Great White Feeding Frenzy Filmed As 16-Foot Mega Sharks Feast on Whale Carcass

A whale carcass that washed up on the coast of Australia yesterday sparked a shark feeding frenzy, with residents urged to avoid the sea.

Pictures and video footage taken by onlookers show large sharks attracted to Bulli Beach, close to the city of Wollongong in the Illawarra region of New South Wales, in the hopes of getting a bite of the deceased animal—believed to be a humpback.

Illawarra council officials said today all local residents should avoid waters between Bulli and Sandon Point beaches as an operation is launched to remove the whale from the area, although it will likely continue to be an "attractant" after being towed.

Despite often being solitary ocean predators, sharks can quickly become embroiled in an aggressive feeding frenzy if they are attracted to the same prey.

Resident Dane Woods expressed shock at the size of a slower-moving shark filmed from his boat today, saying it was as big as his 16-foot vessel. "Met a megalodon today," he wrote on Instagram alongside the footage. (Warning: language)

An image uploaded to Instagram by Georgia Matts showed a shark close to her boat, with the user noting it was "safe to say" she wouldn't be surfing for a few days.

A video uploaded by Surf Life Saving NSW caught a feeding frenzy in action from afar while pictures shared by the Illawarra unit got a close-up of the sharks.

Update - Incredible footage of multiple large sharks feeding off a whale carcass off Bulli Beach late this...

Posted by Surf Life Saving Illawarra on Thursday, September 10, 2020

In its most-recent public alert, Surf Life Saving Illawarra, which is a beach and coastline protection organization, said it had been told by Wollongong Police District the carcass was expected to be towed from Bulli Beach by authorities this afternoon.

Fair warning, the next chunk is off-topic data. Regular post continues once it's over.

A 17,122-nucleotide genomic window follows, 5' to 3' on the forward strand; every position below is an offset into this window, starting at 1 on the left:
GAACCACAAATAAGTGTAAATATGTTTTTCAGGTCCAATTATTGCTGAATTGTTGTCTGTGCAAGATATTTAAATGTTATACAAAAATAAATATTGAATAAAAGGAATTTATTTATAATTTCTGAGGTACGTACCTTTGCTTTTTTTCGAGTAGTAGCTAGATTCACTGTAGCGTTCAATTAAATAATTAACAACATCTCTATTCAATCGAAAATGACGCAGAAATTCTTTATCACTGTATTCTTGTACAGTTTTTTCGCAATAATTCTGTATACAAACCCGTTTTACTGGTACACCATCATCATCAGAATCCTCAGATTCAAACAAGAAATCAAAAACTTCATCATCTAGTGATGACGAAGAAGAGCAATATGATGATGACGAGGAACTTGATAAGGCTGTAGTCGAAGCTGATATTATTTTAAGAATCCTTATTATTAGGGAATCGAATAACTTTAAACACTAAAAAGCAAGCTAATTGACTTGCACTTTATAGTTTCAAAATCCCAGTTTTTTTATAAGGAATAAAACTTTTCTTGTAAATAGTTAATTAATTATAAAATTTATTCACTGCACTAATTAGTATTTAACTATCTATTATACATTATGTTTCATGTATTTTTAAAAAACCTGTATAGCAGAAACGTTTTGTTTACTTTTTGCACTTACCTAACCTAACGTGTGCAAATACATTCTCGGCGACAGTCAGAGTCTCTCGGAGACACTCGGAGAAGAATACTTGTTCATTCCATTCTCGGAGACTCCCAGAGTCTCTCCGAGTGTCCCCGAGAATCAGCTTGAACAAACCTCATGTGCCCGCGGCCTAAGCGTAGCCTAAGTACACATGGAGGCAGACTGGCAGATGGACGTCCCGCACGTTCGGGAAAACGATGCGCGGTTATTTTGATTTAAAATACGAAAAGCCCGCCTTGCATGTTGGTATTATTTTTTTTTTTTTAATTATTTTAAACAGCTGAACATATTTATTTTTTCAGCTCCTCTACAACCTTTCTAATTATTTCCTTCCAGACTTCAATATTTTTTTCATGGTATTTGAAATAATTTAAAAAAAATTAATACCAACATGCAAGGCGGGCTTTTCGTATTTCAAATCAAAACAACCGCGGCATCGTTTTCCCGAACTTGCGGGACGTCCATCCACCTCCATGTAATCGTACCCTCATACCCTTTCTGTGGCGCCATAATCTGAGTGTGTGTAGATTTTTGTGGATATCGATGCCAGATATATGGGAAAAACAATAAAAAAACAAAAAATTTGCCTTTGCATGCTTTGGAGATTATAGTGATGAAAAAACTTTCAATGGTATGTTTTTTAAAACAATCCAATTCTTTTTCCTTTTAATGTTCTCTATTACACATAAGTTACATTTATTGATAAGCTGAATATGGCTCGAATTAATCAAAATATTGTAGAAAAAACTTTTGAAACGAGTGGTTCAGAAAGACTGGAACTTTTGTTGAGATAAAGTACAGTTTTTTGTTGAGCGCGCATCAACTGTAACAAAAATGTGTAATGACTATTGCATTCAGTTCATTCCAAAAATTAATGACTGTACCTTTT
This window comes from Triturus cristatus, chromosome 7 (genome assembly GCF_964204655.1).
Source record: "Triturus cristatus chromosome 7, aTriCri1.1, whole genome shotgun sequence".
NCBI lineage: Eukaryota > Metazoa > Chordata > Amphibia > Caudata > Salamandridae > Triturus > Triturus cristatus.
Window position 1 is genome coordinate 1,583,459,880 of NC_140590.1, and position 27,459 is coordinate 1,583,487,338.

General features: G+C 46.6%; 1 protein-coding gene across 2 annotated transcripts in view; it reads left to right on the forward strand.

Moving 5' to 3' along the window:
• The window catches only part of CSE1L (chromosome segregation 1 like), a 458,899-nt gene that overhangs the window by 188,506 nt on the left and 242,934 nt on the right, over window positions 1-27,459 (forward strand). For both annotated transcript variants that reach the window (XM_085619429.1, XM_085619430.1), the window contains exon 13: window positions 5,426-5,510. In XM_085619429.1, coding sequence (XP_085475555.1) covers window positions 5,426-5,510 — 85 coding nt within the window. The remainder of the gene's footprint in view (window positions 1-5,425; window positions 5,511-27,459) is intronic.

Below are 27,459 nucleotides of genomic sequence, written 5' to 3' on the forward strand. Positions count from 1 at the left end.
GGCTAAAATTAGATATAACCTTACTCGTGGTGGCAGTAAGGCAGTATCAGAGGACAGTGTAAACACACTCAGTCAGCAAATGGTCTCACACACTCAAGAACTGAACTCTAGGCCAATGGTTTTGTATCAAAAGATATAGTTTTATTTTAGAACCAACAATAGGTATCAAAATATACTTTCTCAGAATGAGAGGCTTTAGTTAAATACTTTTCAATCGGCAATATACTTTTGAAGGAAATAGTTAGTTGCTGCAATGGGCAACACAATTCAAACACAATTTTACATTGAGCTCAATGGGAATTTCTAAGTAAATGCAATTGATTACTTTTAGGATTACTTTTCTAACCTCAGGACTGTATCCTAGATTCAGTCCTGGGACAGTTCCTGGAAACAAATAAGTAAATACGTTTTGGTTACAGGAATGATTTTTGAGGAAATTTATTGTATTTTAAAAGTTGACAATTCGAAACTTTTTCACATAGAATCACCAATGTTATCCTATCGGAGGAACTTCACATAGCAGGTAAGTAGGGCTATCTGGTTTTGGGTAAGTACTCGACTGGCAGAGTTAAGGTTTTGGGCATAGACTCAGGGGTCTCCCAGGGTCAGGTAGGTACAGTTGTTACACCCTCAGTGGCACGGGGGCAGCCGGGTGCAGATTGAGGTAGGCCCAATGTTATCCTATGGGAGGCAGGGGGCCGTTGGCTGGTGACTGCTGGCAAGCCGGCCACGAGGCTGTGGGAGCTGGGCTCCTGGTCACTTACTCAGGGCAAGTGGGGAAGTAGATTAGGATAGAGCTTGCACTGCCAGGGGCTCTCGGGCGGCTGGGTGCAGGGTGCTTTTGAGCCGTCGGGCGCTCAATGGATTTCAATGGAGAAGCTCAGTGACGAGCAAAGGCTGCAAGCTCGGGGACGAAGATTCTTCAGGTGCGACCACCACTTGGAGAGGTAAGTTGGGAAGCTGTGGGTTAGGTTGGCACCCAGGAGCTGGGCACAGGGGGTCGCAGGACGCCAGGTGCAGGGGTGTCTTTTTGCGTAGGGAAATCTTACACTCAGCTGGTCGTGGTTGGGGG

It said: "Several sharks have been sighted throughout the day feeding from the carcass and surrounding waters. Surf Life Saving Illawarra would like to remind the public that the carcass will continue to be an attractant to sharks off the Illawarra coast.

"Advice is that water users should take additional caution in the vicinity of any whale carcasses and adhere to any beach closures advised by Wollongong City Council."

The organization said yesterday suspected tiger sharks were filmed feeding, warning the public not to swim, surf or dive in the area as they pose a real threat.

9News, which obtained video clips of multiple encounters, reported the frenzy was also attended by great whites, with some reportedly as big as 16 feet long. YouTube account Stack Images today released some drone footage of sharks taken from the scene:

The City of Wollongong said in a statement earlier today: "We're asking everyone to stay out of the water between Sandon Point and Bulli Beach.

"There have been a significant number of sharks spotted in the area after a dead whale was washed up at Waniora Point, Bulli. Council has worked with NSW National Parks and Wildlife Service and NSW Police to remove the whale carcass."

Coastguards and city officials have been on high alert this week after a 46-year-old man died following a shark attack off Greenmount Beach in the Gold Coast area. A tooth from a suspected great white was later found lodged in his surfboard.

Wollongong Mayor Gordon Bradbery said lifeguards were working to remove the whale from the water using a boat ramp, and would take it to a waste facility.

"As I understand it, the carcass is in a pretty putrefied state," he said, ABC reported. "It sounds like the sharks might have done their job well before it reached the rocks."

Great White Shark
Great White Sharks seasonally gather off the coast of Guadalupe Island; divers dive inside cages off the boat Nautilus Explorer in order to safely swim with the sharks on September 15, 2016, 150 miles off the coast of Mexico. Dave J Hogan/Getty